"He wasn't an obvious choice, because he hadn't been a hitting coach for a while," Wren said. "But over the last month, we kept hearing people tell us that we had to talk to him about this job."
Once Wren and new Braves manager Fredi Gonzalez had a chance to talk to Parrish, they both came away understanding why he had become such a highly respected individual the past 19 seasons in the Tigers' organization as a manager, coach and scout.
"I think what stood out most in his interview was his passion and understanding of hitting," Wren said.
Parrish will have the opportunity to display this passion and knowledge while serving as the Braves' new hitting coach. The 57-year-old former Major League All-Star learned he got the job early Friday afternoon, as he was driving from his rural Georgia home to Florida to be with his grandchildren for Halloween.
"The Braves situation seemed to be the right move," Parrish said. "I've got a lot of ties to Georgia and I always loved coming to Atlanta when I played. It just seemed like the right fit."
Wren developed a list of candidates, and then ended up interviewing just Parrish and Jim Presley, who is expected to be named the Orioles' hitting coach. Presley served as Gonzalez's hitting coach with the Marlins.
With Parrish in place, Gonzalez's first Atlanta coaching staff is in place. Former hitting coach Terry Pendleton will serve as the first-base coach and Carlos Tosca will assume the same bench coach duties that he handled while serving on Gonzalez's Marlins staff from 2007 until midway through this past season.
Pitching coach Roger McDowell, third-base coach Brian Snitker and bullpen coach Eddie Perez will remain in their same roles while working with Gonzalez, who was Atlanta's third-base coach from 2003-06.
"It's good that I know a lot of those guys already," Gonzalez said. "They've never known me as the manager before. But we had great relationships when I was coaching here and hopefully that continues to be the case."
While Parrish will be introducing himself to a new environment, he's certainly not a stranger to the baseball world. After completing a 17-season playing career that began in Montreal and ended with a two-year stint in Japan, he joined the Tigers before the 1992 season to serve as manager of their Class A affiliate in Niagara Falls.
From 1994-96, Parrish served as a Minor League hitting instructor and manager. Over the course of the 14 seasons that followed, he served as Detroit's bench coach (1997-98) and manager (1998-99), a Major League scout and Toledo's manager (2003-2010).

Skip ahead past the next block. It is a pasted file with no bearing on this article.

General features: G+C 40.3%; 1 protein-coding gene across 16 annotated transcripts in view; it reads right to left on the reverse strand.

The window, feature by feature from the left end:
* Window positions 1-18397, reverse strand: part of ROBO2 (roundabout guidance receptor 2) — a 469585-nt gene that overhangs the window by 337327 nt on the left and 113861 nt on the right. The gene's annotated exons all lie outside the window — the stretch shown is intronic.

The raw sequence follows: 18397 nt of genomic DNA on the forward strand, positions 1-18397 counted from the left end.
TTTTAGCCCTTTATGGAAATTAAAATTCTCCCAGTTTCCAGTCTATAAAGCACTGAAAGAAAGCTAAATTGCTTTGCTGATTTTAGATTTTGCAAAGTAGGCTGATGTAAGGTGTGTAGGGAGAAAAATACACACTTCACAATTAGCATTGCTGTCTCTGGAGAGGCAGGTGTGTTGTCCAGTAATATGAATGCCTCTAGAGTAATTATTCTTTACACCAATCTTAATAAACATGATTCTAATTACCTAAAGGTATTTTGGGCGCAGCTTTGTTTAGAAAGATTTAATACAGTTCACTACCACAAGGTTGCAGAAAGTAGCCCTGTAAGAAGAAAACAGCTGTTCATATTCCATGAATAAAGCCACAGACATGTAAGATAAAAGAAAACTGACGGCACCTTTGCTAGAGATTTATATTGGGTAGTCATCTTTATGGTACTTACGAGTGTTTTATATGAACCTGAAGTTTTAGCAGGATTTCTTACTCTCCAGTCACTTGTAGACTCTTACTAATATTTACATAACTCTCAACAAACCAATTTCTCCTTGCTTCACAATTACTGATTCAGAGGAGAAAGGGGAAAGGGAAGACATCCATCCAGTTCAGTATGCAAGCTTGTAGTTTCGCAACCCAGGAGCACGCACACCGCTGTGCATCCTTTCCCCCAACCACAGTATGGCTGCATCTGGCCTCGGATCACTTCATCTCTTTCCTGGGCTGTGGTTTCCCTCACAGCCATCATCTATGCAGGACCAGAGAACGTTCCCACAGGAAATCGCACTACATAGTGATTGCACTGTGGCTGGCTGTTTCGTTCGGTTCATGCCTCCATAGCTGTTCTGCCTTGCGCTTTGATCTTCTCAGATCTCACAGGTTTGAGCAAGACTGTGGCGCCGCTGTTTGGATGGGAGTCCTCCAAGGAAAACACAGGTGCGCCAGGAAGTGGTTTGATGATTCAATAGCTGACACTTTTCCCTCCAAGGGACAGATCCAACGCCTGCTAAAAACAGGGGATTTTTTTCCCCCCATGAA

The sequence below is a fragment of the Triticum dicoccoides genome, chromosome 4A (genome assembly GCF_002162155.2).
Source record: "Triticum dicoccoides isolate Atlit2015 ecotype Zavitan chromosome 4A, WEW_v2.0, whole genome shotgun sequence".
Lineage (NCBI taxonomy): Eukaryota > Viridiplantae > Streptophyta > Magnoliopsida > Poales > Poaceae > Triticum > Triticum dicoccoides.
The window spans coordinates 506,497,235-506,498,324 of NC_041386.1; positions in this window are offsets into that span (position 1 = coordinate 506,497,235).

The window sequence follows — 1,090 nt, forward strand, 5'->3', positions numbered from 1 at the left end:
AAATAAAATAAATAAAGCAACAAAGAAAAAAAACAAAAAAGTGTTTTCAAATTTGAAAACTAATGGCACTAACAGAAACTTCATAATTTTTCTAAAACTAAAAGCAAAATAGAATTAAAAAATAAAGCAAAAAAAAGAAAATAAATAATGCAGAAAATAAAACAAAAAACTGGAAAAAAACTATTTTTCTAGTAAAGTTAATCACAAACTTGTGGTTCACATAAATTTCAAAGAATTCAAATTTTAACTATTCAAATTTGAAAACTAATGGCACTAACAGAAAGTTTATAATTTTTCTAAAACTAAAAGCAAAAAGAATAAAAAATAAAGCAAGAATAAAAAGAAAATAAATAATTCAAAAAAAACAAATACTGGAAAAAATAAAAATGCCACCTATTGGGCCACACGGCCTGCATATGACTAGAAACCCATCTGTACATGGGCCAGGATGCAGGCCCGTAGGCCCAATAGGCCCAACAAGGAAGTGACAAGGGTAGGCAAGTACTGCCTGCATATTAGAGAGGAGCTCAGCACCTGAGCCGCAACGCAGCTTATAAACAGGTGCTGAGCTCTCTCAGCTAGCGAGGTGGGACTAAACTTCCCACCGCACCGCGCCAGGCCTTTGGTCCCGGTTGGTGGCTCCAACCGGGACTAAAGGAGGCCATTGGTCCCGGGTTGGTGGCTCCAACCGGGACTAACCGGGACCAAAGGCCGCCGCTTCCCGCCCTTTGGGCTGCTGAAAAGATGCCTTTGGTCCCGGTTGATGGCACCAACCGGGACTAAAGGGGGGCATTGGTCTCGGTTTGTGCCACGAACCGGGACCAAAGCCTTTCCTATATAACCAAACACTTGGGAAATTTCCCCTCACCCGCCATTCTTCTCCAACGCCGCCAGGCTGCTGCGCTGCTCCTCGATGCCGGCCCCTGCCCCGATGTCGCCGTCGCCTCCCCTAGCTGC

While this 14-year span didn't include a coaching role that centered around hitting, Parrish spent time continuing to help many Tigers prospects, including Braves All-Star utility man Omar Infante, develop an offensive approach.
"When he interviewed, he came across as a knowledgeable hitting coach," Gonzalez said. "He's known as a good, solid hard-working individual who is passionate about the time he spends helping players in the [batting] cage and on the field."
A passionate hunter, Parrish found great comfort after a friend introduced him to the south Georgia lifestyle a few years ago. He came to like the area enough to sell his offseason home in Florida and move to a rural area located between the small towns of Blakely and Fort Gaines, which are located in southwest Georgia.
Having grown comfortable with his responsibilities within the Tigers' organization, Parrish hasn't openly lobbied for a chance to return to the Major League scene in some capacity. But when the Braves position became vacant, he pursued this opportunity to work closer to home.
"Getting back to the big leagues wasn't what drove me," Parrish said. "I really enjoy coaching and helping a guy get better. It doesn't matter whether that's at the Minor League or Major League level.
While serving as Toldeo's manager this past year, Parrish vividly remembers competing against both right-handed reliever Craig Kimbrel and first baseman Freddie Freeman. Like he is happy to know his hitters won't have to face Kimbrel, he's excited about the opportunity to work with young talents like Freeman and Jason Heyward.
"I think the Braves have some good young hitters and some older professional hitters," Parrish said. "Hopefully I can fit in."
Mark Bowman is a reporter for MLB.com. This story was not subject to the approval of Major League Baseball or its clubs.